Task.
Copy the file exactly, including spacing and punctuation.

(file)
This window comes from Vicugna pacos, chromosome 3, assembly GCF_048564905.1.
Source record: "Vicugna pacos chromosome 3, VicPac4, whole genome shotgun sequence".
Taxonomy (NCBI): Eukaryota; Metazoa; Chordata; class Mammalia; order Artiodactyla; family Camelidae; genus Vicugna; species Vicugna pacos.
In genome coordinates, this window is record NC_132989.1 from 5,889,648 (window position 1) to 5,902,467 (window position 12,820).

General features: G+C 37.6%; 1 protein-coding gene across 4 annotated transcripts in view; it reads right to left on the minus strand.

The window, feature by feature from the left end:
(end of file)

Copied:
This window comes from Vicugna pacos, chromosome 3, assembly GCF_048564905.1.
Source record: "Vicugna pacos chromosome 3, VicPac4, whole genome shotgun sequence".
Taxonomy (NCBI): Eukaryota; Metazoa; Chordata; class Mammalia; order Artiodactyla; family Camelidae; genus Vicugna; species Vicugna pacos.
In genome coordinates, this window is record NC_132989.1 from 5,889,648 (window position 1) to 5,902,467 (window position 12,820).

General features: G+C 37.6%; 1 protein-coding gene across 4 annotated transcripts in view; it reads right to left on the minus strand.

The window, feature by feature from the left end: